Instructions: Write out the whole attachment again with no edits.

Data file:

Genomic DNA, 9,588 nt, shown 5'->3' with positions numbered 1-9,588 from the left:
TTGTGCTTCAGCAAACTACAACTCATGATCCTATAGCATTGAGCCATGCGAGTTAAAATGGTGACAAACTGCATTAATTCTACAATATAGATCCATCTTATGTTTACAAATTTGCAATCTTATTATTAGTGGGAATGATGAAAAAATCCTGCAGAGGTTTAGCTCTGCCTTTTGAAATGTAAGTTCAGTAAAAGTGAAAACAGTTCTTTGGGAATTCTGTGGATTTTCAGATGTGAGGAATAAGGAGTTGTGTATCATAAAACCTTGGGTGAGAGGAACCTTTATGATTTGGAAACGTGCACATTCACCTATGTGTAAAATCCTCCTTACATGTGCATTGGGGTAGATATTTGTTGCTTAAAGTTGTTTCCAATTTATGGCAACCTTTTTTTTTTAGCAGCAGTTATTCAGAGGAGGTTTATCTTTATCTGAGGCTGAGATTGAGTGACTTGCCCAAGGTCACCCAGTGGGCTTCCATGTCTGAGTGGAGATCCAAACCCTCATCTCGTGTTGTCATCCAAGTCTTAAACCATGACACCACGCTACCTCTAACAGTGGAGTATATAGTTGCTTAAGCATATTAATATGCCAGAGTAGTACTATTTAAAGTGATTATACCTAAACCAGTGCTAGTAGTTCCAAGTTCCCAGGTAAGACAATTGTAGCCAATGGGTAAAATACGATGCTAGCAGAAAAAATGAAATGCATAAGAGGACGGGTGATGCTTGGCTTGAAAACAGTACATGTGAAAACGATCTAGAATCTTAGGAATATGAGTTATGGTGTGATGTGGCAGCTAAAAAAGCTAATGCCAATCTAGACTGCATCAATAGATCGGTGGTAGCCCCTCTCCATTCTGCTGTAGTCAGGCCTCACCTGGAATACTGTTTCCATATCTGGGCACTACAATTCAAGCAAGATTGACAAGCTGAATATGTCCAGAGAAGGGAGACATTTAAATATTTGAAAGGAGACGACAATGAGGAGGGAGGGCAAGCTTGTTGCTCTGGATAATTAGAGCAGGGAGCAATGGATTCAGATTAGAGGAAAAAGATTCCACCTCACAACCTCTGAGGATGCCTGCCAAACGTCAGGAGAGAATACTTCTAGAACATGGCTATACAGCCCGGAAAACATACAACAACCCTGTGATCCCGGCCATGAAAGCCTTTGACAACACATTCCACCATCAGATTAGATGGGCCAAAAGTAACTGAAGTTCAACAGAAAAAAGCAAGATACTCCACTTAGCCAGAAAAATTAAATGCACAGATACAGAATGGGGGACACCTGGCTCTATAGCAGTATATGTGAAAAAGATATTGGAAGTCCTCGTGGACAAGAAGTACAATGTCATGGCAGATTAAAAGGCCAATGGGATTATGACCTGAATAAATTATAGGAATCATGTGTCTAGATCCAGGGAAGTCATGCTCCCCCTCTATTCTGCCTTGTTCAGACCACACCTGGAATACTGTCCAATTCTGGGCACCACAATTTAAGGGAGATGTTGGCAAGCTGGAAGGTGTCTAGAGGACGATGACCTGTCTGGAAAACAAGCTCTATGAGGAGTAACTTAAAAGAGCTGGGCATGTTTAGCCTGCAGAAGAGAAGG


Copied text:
Genomic DNA, 9,588 nt, shown 5'->3' with positions numbered 1-9,588 from the left:
TTGTGCTTCAGCAAACTACAACTCATGATCCTATAGCATTGAGCCATGCGAGTTAAAATGGTGACAAACTGCATTAATTCTACAATATAGATCCATCTTATGTTTACAAATTTGCAATCTTATTATTAGTGGGAATGATGAAAAAATCCTGCAGAGGTTTAGCTCTGCCTTTTGAAATGTAAGTTCAGTAAAAGTGAAAACAGTTCTTTGGGAATTCTGTGGATTTTCAGATGTGAGGAATAAGGAGTTGTGTATCATAAAACCTTGGGTGAGAGGAACCTTTATGATTTGGAAACGTGCACATTCACCTATGTGTAAAATCCTCCTTACATGTGCATTGGGGTAGATATTTGTTGCTTAAAGTTGTTTCCAATTTATGGCAACCTTTTTTTTTTAGCAGCAGTTATTCAGAGGAGGTTTATCTTTATCTGAGGCTGAGATTGAGTGACTTGCCCAAGGTCACCCAGTGGGCTTCCATGTCTGAGTGGAGATCCAAACCCTCATCTCGTGTTGTCATCCAAGTCTTAAACCATGACACCACGCTACCTCTAACAGTGGAGTATATAGTTGCTTAAGCATATTAATATGCCAGAGTAGTACTATTTAAAGTGATTATACCTAAACCAGTGCTAGTAGTTCCAAGTTCCCAGGTAAGACAATTGTAGCCAATGGGTAAAATACGATGCTAGCAGAAAAAATGAAATGCATAAGAGGACGGGTGATGCTTGGCTTGAAAACAGTACATGTGAAAACGATCTAGAATCTTAGGAATATGAGTTATGGTGTGATGTGGCAGCTAAAAAAGCTAATGCCAATCTAGACTGCATCAATAGATCGGTGGTAGCCCCTCTCCATTCTGCTGTAGTCAGGCCTCACCTGGAATACTGTTTCCATATCTGGGCACTACAATTCAAGCAAGATTGACAAGCTGAATATGTCCAGAGAAGGGAGACATTTAAATATTTGAAAGGAGACGACAATGAGGAGGGAGGGCAAGCTTGTTGCTCTGGATAATTAGAGCAGGGAGCAATGGATTCAGATTAGAGGAAAAAGATTCCACCTCACAACCTCTGAGGATGCCTGCCAAACGTCAGGAGAGAATACTTCTAGAACATGGCTATACAGCCCGGAAAACATACAACAACCCTGTGATCCCGGCCATGAAAGCCTTTGACAACACATTCCACCATCAGATTAGATGGGCCAAAAGTAACTGAAGTTCAACAGAAAAAAGCAAGATACTCCACTTAGCCAGAAAAATTAAATGCACAGATACAGAATGGGGGACACCTGGCTCTATAGCAGTATATGTGAAAAAGATATTGGAAGTCCTCGTGGACAAGAAGTACAATGTCATGGCAGATTAAAAGGCCAATGGGATTATGACCTGAATAAATTATAGGAATCATGTGTCTAGATCCAGGGAAGTCATGCTCCCCCTCTATTCTGCCTTGTTCAGACCACACCTGGAATACTGTCCAATTCTGGGCACCACAATTTAAGGGAGATGTTGGCAAGCTGGAAGGTGTCTAGAGGACGATGACCTGTCTGGAAAACAAGCTCTATGAGGAGTAACTTAAAAGAGCTGGGCATGTTTAGCCTGCAGAAGAGAAGG